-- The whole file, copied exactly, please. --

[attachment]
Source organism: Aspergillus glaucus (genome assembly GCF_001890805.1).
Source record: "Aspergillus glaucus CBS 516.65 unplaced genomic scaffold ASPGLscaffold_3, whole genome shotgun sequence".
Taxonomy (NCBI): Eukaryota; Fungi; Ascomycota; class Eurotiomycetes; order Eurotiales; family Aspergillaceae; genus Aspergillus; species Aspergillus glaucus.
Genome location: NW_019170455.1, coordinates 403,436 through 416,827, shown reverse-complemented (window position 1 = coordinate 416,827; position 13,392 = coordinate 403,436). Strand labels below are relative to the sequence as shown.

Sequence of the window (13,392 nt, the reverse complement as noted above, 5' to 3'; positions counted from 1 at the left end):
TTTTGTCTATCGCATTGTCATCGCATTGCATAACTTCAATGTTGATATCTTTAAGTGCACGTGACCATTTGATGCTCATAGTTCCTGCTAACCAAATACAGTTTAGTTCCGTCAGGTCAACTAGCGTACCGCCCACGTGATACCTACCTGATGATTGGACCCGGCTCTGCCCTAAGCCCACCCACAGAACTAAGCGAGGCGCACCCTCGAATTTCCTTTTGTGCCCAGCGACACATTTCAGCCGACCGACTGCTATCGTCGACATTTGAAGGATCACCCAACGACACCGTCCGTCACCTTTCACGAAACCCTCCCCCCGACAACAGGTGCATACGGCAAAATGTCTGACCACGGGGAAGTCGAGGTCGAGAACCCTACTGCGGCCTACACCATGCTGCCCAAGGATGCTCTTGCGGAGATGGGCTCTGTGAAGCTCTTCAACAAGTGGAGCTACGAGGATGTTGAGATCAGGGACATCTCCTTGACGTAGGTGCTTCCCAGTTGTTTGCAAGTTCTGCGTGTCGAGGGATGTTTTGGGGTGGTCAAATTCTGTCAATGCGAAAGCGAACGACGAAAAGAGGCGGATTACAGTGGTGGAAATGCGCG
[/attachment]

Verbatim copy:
Source organism: Aspergillus glaucus (genome assembly GCF_001890805.1).
Source record: "Aspergillus glaucus CBS 516.65 unplaced genomic scaffold ASPGLscaffold_3, whole genome shotgun sequence".
Taxonomy (NCBI): Eukaryota; Fungi; Ascomycota; class Eurotiomycetes; order Eurotiales; family Aspergillaceae; genus Aspergillus; species Aspergillus glaucus.
Genome location: NW_019170455.1, coordinates 403,436 through 416,827, shown reverse-complemented (window position 1 = coordinate 416,827; position 13,392 = coordinate 403,436). Strand labels below are relative to the sequence as shown.

Sequence of the window (13,392 nt, the reverse complement as noted above, 5' to 3'; positions counted from 1 at the left end):
TTTTGTCTATCGCATTGTCATCGCATTGCATAACTTCAATGTTGATATCTTTAAGTGCACGTGACCATTTGATGCTCATAGTTCCTGCTAACCAAATACAGTTTAGTTCCGTCAGGTCAACTAGCGTACCGCCCACGTGATACCTACCTGATGATTGGACCCGGCTCTGCCCTAAGCCCACCCACAGAACTAAGCGAGGCGCACCCTCGAATTTCCTTTTGTGCCCAGCGACACATTTCAGCCGACCGACTGCTATCGTCGACATTTGAAGGATCACCCAACGACACCGTCCGTCACCTTTCACGAAACCCTCCCCCCGACAACAGGTGCATACGGCAAAATGTCTGACCACGGGGAAGTCGAGGTCGAGAACCCTACTGCGGCCTACACCATGCTGCCCAAGGATGCTCTTGCGGAGATGGGCTCTGTGAAGCTCTTCAACAAGTGGAGCTACGAGGATGTTGAGATCAGGGACATCTCCTTGACGTAGGTGCTTCCCAGTTGTTTGCAAGTTCTGCGTGTCGAGGGATGTTTTGGGGTGGTCAAATTCTGTCAATGCGAAAGCGAACGACGAAAAGAGGCGGATTACAGTGGTGGAAATGCGCG